Estate and Trust

Estate Planning Seminar

During a one-hour Zoom seminar on April 1, 2023, Attorney Lei Jiang provided attendees with valuable insights on estate planning, including wills, trusts, and other related topics. She shared her expertise and experience, discussing the various options and strategies for creating an effective estate plan.

Attorney Jiang also answered questions from attendees, providing clarity and guidance on a variety of issues related to estate planning. The seminar was well-received by the participants, who appreciated the opportunity to learn from an experienced legal professional.

Overall, the seminar was a great success, providing 55 attendees with a better understanding of the estate planning process and the benefits it can offer. The event was an excellent opportunity for those looking to create or update their estate plan to preserve and allocate their assets.

ABAO Event Page

Estate and Trust News

Estate Planning – Why it is important

Estate planning is the process of arranging or managing one’s assets and affairs in the event of their death or incapacitation. It involves creating a plan for the distribution of assets, the payment of debts and taxes, and the appointment of someone to manage one’s affairs if they are no longer able to do so themselves. It is important because,

Control: Estate planning allows individuals to maintain control over how their assets are distributed. Without a plan in place, state law will determine how assets are distributed, which may not align with the individual’s wishes.

Family: Estate planning can help minimize family disputes and ensure that loved ones are taken care of after the individual’s death. This can include providing for minor children, elderly relatives, or individuals with special needs.

Taxes: Estate planning can help minimize estate taxes and maximize the amount of assets that pass on to beneficiaries. Proper planning can also help avoid probate, which can be a time-consuming and expensive process.

Business: Estate planning can be especially important for business owners, as it can ensure that the business continues to operate smoothly after the owner’s death or incapacitation.

Peace of Mind: Having a comprehensive estate plan in place can provide peace of mind, knowing that one’s assets and affairs are in order and that loved ones will be taken care of.

Consult us for creating a good plan.

Estate and Trust News Uncategorized

Tax Planning I: Charitable Remainder Trusts

With the Biden administration in power, an increase in taxes may be coming fast. The impact may be on many areas, for example, income tax, capital gain, estate tax, etc. Therefore, proper planning is more relevant than ever. This series reviews some common tax deferral strategies. One such strategy available in many states, including Ohio, is the charitable remainder trust.

             In essence, a charitable remainder trust (“CRT”) is a trust that is funded by an individual (“donor”) during life. The CRT makes distributions to a non-charitable beneficiary, which can be the donor or the spouse, for life or a term up to 20 years. After that, any remaining property may pass to one or more charities. The tax benefit is that when you fund the trust, you can claim a charitable income tax deduction equal to the present value of the remainder interest (subject to applicable limits on charitable deductions). Your annual payouts from the trust can be based on a fixed percentage of the trust’s initial value — known as a charitable remainder annuity trust (CRAT). Or they can be based on a fixed percentage of the trust’s value recalculated annually — known as a charitable remainder unitrust (CRUT). CRUT may be preferable for some people because it allows the income to keep up with inflation. Also, a donor can make additional contributions.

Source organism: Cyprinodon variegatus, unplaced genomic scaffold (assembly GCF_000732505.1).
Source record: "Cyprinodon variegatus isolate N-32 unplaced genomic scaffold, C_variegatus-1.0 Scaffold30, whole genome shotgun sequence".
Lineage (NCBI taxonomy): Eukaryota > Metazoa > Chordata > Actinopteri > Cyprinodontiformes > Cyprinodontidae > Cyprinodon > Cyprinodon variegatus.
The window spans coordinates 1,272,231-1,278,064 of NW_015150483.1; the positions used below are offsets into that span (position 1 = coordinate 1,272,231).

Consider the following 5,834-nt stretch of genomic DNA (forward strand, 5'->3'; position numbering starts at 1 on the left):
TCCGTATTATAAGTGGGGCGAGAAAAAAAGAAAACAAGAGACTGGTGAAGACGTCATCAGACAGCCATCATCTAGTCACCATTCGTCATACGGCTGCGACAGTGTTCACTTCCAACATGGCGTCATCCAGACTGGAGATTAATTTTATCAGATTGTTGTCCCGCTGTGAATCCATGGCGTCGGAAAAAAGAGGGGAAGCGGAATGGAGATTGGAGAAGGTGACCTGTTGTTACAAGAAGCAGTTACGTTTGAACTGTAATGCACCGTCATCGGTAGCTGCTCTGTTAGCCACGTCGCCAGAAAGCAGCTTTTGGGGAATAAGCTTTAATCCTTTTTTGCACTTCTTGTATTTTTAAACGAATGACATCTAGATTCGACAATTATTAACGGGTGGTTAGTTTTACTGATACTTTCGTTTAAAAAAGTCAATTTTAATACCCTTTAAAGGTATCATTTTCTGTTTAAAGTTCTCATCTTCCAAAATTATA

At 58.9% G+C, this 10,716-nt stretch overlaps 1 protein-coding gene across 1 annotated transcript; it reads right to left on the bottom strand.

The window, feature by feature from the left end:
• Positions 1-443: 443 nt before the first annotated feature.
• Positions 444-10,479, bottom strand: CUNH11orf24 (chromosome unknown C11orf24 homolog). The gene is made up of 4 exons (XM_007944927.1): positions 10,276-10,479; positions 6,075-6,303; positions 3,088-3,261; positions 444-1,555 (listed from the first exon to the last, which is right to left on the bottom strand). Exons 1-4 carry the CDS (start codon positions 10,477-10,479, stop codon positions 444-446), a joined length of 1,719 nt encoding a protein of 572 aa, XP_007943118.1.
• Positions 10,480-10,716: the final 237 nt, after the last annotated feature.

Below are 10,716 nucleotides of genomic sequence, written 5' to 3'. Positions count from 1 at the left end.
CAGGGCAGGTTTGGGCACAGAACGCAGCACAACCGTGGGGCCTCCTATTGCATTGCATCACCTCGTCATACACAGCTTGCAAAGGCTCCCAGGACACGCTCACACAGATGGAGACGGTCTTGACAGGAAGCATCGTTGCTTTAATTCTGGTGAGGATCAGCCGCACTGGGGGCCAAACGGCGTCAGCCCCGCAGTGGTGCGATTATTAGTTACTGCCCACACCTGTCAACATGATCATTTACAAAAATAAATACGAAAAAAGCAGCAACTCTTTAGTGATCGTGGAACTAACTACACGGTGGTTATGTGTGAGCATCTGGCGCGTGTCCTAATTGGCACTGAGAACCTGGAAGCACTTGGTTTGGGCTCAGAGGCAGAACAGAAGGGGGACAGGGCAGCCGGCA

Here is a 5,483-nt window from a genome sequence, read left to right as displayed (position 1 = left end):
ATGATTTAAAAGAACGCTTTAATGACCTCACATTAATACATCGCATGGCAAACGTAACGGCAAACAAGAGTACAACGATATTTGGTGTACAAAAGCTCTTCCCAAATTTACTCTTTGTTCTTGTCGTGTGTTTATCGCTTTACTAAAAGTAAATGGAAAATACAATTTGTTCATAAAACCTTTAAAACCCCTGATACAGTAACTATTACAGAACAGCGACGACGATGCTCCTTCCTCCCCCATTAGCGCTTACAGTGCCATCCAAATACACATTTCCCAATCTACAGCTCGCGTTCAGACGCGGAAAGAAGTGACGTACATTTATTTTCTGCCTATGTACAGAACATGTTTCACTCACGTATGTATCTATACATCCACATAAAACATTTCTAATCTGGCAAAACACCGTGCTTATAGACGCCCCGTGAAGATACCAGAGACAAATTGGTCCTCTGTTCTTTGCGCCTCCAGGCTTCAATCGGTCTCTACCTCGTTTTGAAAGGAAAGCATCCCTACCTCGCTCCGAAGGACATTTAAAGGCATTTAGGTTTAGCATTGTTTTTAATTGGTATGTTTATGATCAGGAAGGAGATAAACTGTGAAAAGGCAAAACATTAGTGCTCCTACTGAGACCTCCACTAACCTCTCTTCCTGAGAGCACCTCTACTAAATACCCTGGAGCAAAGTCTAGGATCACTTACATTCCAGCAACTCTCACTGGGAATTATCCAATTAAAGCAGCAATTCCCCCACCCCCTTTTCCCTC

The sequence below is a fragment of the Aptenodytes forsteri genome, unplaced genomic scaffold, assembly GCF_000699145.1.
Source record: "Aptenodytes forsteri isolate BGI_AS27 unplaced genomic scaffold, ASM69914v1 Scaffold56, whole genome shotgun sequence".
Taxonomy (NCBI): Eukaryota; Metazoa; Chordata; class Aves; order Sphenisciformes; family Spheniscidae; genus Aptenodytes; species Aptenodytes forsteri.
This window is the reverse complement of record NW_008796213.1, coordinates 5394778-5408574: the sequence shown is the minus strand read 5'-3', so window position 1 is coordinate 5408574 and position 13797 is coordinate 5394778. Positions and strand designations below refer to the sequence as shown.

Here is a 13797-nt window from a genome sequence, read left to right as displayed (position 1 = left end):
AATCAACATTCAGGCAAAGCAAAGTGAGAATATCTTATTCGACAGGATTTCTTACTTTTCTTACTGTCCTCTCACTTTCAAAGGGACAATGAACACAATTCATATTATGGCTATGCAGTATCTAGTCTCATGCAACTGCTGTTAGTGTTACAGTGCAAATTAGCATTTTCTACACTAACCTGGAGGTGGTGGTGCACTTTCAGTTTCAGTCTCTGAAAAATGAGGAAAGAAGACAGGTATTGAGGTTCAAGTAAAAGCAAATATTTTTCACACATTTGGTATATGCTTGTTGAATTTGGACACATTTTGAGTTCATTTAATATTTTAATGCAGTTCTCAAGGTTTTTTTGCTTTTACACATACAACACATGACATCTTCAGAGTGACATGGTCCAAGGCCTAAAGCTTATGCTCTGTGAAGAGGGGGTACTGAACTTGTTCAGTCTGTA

The IRS requires that the present value of the remainder interest must be at least 10% of the initial value of the trust assets. This determination is made at the time the assets are transferred (it’s an actuarial calculation based on the trust’s terms).

The benefits of a CRT are:

  • Fixed income for life
  • Avoid capital gains tax on the sale of your appreciated assets
  • Charitable income tax deduction for remainder portion of your gift

An example (illustrated at Ohio State University website)

Susan, 75, wants to make a gift to The Ohio State University Foundation but would also like more income in the future. Susan creates a charitable remainder unitrust with annual lifetime payments to her equal to 5% of the fair market value of the trust assets as revalued annually. She funds the trust with assets valued at $500,000.

Susan receives $25,000 the first year from the trust. Subsequent payment amounts vary each year depending on the annual valuations of the trust assets. She is eligible for a federal income tax charitable deduction of $299,845* in the year she creates and funds the trust. This deduction saves Susan $95,950 in her 32% tax bracket.

*Based on a 1.2% charitable midterm federal rate. Deductions and calculations will vary depending on your personal circumstances.            

Charitable Remainder Trusts requires careful planning. Before you act, please discuss your options with us at 440-835-2271 or your trusted attorney/CPA.

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